On 28 June 2013 the Department of Agriculture received a report from a member of the public alleging that cattle exported to Vietnam had been slaughtered in a manner not compliant with World Organisation for Animal Health (OIE) recommendations. Videos and photographs of animal slaughter were also provided.
When informed of the report, the exporter travelled to Vietnam to investigate. This consignment was the first consignment exported to the supply chain.
The department assessed the information provided by the member of the public as well as information provided by the exporter, departmental records and information from the National Livestock Identification System (NLIS) database. The NLIS tag numbers were linked to cattle exported by Wellard Rural Exports Pty Ltd (Wellard).
Wellard reported that 96 cattle from one of their supply chains in Vietnam could not be accounted for. The exact whereabouts of those cattle was not determined. A critical non-compliance was recorded against the affected Wellard Vietnam supply chain.
The investigation found that the cattle shown in the videos were slaughtered in a manner not consistent with OIE recommendations. The investigation concluded these cattle were likely to be some of the cattle missing from the Wellard supply chain.
Wellard also identified that a further 94 cattle were sent to an abattoir not listed in that supply chain in advance of the department’s approval. The abattoir was listed in another approved supply chain for Wellard. A minor non-compliance was recorded against Wellard.
The exporter supervised the slaughter of the remaining livestock in that supply chain and has committed to not export any more cattle to this supply chain. The department will consider the findings of this investigation when considering future Wellard applications to export livestock and applications by other exporters that include this supply chain.
On 28 June 2013 the Department of Agriculture received a report from a member of the public alleging that cattle exported to Vietnam were being slaughtered in a manner not compliant with the World Organisation for Animal Health (OIE) recommendations at a facility outside the approved supply chain. This allegation is the subject of this report. The allegation was accompanied by video of the slaughter as well as four National Livestock Identification System (NLIS) ear tag numbers. The videos were reported to be taken on 27 June 2013.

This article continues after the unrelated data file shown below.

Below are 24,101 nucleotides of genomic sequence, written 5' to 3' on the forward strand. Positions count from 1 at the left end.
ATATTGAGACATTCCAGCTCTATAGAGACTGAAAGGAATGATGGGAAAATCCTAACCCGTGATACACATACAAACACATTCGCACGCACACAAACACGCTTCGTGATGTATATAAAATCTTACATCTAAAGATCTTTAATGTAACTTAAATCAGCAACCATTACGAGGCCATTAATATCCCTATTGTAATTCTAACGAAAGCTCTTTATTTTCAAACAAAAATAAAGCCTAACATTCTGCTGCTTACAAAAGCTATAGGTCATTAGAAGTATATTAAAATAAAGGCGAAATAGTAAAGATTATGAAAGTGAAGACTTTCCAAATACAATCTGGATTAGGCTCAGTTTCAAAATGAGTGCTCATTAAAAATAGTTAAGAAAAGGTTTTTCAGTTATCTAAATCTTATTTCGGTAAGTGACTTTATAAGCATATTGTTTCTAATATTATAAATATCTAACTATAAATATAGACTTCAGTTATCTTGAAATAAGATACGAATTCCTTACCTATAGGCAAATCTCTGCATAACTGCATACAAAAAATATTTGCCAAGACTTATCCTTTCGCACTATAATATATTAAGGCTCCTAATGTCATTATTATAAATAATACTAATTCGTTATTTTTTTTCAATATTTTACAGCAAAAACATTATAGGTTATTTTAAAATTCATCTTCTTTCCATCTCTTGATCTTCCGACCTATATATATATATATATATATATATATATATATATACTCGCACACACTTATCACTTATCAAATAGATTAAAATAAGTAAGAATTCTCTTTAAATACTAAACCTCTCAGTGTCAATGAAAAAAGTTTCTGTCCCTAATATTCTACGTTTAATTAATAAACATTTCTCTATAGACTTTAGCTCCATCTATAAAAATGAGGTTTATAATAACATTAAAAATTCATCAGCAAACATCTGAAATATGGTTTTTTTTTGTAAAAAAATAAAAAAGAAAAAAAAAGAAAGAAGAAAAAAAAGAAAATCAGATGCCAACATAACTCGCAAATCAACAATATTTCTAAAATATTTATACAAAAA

2. Conduct of the Investigation
On receipt of the report, the department assessed the information and commenced an investigation. Exporter Supply Chain Assurance System (ESCAS) requirements for feeder and slaughter livestock exported to Vietnam took effect from 1 January 2013.
The focus of the investigation was to determine:
- If the cattle shown in the videos were exported under ESCAS arrangements (that is, after 1 January 2013), and if so, can the exporter be identified.
- If the animal handling and slaughter in the videos was complaint with OIE animal welfare recommendations.
- If there was non-compliance with any other aspect of ESCAS requirements.
3. Investigation Findings
Four NLIS tag numbers were provided to the department. The department was able to link the NLIS tag numbers to cattle exported by Wellard Rural Exports Pty Ltd (Wellard). This was the first consignment of cattle Wellard had exported to Vietnam. The consignment of 3229 cattle was exported on 8 June 2013, and arrived in Vietnam on 14 June 2013. There were two supply chains (supply chain one and supply chain two) approved for this consignment. The department wrote to Wellard requesting information about the consignment.